4. Cash Flow Constantly Tight:

Having Enough Working Capital is Impossible – As an independent dentist, you may not have the same type of cash flow from the start as a dental practice that has hired you. You may need to work on a payment plan or get financing from a bank or credit union. While it is true that dentists make good money, keep in mind that you need to build up your cash flow so that you can cover your expenses and have a little bit of profit at the end of the month. You may also have to have enough money in your reserves to cover some of the expenses of your practice. You may need to pay for equipment repairs, have money set aside for staff salaries and have enough on hand to cover patient emergencies. This will help your cash flow problems.


The dental industry is a competitive one and it is tough to make a profit. It is even tougher when you are an independent dentist without the backing of an insurance company or hospital. It can be hard to know where to start with reducing your overheads, but it is worth taking the time to look at your business model and see where you are wasting money. — You’ll find that there is a lot more involved in actually running an office, than just providing dental services. Here are some great ways to cut your expenses.

1. Practice on paper. Rather than having staff members stay at the office, many dentists them work from home. This also enables them to charge a higher rate for their services and give them an advantage over other dentists.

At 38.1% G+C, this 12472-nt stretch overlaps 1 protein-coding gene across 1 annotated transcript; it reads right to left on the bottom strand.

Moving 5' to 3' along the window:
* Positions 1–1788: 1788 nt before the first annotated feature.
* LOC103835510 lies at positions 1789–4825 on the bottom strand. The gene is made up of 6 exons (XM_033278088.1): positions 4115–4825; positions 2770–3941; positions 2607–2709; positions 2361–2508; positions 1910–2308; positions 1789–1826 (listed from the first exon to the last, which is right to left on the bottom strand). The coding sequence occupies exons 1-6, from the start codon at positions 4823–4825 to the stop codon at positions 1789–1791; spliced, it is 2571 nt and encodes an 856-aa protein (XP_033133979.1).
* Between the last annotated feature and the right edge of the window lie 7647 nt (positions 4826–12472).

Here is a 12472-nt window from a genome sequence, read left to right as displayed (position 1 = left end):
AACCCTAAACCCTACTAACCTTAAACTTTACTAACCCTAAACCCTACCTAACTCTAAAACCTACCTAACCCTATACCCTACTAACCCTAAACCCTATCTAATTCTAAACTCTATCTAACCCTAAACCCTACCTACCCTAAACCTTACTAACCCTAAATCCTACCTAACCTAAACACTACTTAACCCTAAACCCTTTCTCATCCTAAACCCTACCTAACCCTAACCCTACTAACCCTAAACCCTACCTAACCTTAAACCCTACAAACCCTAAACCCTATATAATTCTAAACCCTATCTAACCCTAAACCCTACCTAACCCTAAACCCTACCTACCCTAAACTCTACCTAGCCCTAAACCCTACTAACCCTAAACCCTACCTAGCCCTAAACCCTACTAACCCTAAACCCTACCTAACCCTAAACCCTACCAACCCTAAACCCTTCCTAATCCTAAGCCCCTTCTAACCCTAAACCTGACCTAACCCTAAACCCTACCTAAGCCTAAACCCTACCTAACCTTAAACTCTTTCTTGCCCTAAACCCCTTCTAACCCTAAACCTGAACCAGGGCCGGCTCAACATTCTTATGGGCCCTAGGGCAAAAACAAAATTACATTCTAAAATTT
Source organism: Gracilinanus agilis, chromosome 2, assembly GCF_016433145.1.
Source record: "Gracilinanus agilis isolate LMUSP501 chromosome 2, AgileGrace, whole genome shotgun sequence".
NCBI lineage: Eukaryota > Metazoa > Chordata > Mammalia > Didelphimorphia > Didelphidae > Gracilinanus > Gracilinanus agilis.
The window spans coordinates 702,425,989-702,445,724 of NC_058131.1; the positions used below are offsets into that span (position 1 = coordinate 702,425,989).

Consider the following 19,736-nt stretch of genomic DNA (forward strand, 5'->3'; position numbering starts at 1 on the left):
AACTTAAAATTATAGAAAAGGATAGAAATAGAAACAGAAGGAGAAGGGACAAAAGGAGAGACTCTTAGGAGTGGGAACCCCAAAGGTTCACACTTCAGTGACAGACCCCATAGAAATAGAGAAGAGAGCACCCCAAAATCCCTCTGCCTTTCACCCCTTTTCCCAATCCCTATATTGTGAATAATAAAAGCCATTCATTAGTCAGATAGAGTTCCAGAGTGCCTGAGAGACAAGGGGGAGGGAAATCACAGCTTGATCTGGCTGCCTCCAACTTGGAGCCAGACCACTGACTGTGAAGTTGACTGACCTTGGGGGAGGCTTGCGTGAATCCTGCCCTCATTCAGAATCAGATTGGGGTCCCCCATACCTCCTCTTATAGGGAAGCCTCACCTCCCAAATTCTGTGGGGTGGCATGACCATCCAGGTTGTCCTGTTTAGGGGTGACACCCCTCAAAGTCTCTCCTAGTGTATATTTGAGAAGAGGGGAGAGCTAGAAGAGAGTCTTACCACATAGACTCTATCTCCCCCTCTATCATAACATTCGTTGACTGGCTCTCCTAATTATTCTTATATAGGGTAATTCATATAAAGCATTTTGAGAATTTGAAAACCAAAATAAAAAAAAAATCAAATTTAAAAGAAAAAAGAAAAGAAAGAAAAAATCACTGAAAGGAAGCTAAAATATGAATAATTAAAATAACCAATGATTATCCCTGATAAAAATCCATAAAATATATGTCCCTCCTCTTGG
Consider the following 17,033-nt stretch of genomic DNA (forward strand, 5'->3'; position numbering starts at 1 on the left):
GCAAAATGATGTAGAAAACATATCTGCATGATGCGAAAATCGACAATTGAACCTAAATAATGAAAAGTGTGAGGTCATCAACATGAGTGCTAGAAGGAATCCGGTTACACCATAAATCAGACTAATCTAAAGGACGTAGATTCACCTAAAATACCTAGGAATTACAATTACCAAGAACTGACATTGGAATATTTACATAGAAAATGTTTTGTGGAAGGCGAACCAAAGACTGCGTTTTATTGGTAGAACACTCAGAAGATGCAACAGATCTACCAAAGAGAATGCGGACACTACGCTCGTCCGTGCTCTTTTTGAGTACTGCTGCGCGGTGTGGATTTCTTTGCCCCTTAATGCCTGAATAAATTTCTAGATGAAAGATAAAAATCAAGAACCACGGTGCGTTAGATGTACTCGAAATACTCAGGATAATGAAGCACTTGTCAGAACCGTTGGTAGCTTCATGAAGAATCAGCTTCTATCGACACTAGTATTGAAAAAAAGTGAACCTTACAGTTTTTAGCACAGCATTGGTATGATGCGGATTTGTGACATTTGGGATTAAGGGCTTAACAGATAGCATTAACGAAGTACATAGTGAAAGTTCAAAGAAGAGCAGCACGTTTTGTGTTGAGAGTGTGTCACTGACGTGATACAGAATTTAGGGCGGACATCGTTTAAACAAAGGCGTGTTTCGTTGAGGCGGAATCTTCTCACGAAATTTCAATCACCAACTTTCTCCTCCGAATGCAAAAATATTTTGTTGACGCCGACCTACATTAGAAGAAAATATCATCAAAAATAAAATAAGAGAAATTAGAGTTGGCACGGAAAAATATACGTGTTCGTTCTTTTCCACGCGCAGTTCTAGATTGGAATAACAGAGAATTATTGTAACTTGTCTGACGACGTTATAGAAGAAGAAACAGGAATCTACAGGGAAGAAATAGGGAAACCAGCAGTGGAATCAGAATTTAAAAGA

2. Many dentists take advantage of online marketing techniques to further increase their profitability. They offer a variety of dental services online, and they also market themselves on social media platforms.

3. A popular campaign like a “Dental Month” where they offer discounts to attract and retain customers.

Dental practices have been facing a lot of hurdles in recent times. However, dentists can take advantage of certain things to tackle the problems. Overhead is one of the most major concerns, as running costs are very high. So dentists need to look for ways to reduce these costs. They can reduce operating cost by investing in an electronic claims submission program. This will increase the efficiency of their practice and reduce the time spent on data entry and claims submission. Another way to reduce operating cost is to invest in an enterprise resource software. This will allow the practice to track their practice more effectively and also help with practice management. Lastly, dentists can also increase their revenue by running cost-effective marketing campaigns. It is important to keep the patient retention rate high, as retaining a patient will help the practice make more money or increase the salary of the independent dentists.

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Author: Ing. Gordon Fletcher, Principal Consultant (Engineering & Mobile Technology) at Compumagick Associates